In the end, though, a judge decided that the burden of Alfie’s future disabilities would be too great for him to go on living. This is Nazi style euthanasia. The state should be protecting its weakest members, not snuffing them out. 


3. Sanctity of Every Human Life 

It is striking that on Monday, when Alfie was removed from life support, His Royal Highness Prince Louis of Cambridge was also born. As England ushered in the life of their newest prince with great fanfare and jubilation, the life of another little boy was declared unworthy of support. What if it was Prince Louis who needed the life support? Would the state deem his life also too burdensome to carry on?

Alfie’s life is just one in the long and troubling wake of systemic ableism throughout Europe. Which is to say, European nations are eradicating the lives of those with disabilities. Between 70% and 90% of babies in utero with down syndrome are killed before they are born. Belgium and the Netherlands have provisions for not only assisted suicide, but euthanasia at the request of doctors and family members “in the best interest” of the sick. 


4. Life-Sustaining Treatment vs. Assisted Suicide and Euthanasia 

It is not always morally wrong to remove life-sustaining treatment from a sick patient. Life support is a blessing, but not always the right choice to make. Such decisions must be weighed carefully by parents and loved ones, as they consider diagnoses and prognoses, as well as the wishes of their loved one. But such decisions must be reserved for parents and spouses and the closest loved ones and must never be conferred upon the state. The motives, energy, and perseverance of both doctors and judges are clouded by the distance in the relationship between them and the patient. Clearly, in Alfie’s case, by any ethical measure, life support should not have been removed.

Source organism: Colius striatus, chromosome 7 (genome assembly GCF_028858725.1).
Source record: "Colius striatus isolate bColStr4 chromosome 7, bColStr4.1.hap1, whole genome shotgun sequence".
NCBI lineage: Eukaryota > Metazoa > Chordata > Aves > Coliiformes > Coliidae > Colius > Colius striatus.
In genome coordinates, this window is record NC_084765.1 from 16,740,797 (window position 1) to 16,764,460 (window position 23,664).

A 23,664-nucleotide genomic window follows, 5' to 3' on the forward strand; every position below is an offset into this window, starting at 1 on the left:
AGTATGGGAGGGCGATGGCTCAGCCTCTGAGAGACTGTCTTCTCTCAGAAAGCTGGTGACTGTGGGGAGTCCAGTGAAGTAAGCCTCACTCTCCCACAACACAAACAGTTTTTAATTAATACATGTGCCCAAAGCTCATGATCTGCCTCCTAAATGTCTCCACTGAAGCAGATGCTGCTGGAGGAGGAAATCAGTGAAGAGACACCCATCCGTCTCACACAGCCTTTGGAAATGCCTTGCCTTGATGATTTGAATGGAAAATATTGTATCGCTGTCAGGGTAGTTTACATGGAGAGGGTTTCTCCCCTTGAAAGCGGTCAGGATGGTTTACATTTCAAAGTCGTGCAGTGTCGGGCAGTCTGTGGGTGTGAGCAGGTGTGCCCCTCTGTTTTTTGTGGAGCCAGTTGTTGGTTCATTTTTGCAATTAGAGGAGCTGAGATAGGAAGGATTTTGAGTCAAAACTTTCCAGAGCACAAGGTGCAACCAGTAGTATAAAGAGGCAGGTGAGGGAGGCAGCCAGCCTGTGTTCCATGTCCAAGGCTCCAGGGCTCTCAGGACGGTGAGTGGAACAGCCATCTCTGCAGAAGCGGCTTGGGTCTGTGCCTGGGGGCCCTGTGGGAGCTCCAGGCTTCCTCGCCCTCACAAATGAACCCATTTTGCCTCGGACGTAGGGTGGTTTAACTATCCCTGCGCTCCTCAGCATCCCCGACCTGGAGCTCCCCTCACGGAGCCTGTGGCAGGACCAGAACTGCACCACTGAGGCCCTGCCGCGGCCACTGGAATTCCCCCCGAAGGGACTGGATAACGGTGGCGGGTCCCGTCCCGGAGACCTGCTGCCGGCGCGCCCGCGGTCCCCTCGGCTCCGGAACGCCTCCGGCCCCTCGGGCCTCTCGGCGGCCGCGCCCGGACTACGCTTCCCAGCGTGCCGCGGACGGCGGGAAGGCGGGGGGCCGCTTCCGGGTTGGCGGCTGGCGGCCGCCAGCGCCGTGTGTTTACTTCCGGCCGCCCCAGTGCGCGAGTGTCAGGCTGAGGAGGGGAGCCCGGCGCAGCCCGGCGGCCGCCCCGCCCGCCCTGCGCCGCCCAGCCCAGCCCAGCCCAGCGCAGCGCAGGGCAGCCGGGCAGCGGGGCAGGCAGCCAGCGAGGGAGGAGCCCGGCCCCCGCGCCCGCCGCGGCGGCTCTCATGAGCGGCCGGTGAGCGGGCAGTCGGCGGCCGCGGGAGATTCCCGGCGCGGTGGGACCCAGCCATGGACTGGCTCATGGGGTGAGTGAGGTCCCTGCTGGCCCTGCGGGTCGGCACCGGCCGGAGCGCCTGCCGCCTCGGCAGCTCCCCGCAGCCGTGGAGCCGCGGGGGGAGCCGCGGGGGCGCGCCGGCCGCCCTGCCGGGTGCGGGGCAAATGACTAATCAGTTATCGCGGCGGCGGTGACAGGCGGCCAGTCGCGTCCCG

5. Don’t Think This Won’t Happen in the US 

Already parental rights in the US are beginning to take a backseat to what is deemed best by the government. In Ohio a minor teenager was recently removed from her parents’ home because they would not allow the teen to seek medical gender reassignment. A California school district says parents cannot opt their children out of controversial sex ed. The security of parental rights is slipping and fast. 

Assisted suicide is legal in eight states (including my own Colorado). This will pave the way for legalized euthanasia—it’s only a matter of time. Abortion is allowed throughout the country and late term abortion is legal in at least eight states. Assisted suicide and abortion are administered, of course, in the “best interest” of the patient, so that they might pursue what is “least burdensome,” with the greatest “dignity.” These “right to die” measures will progress quickly into a “duty to die” and really, no one is safe. 

As we in the US increasingly devalue human life, demote the priority of parental rights, and proceed with progressive medical ethics, we will have our own Alfie soon. May his death not be in vain. His short life brought people around the globe together in prayer to God and petition to the government. His and his parents’ bravery left us all breathless and begging for mercy. In his death may we not stop. May we press on, shocked and horrified into action. May we not stand idle as another Alfie slips away.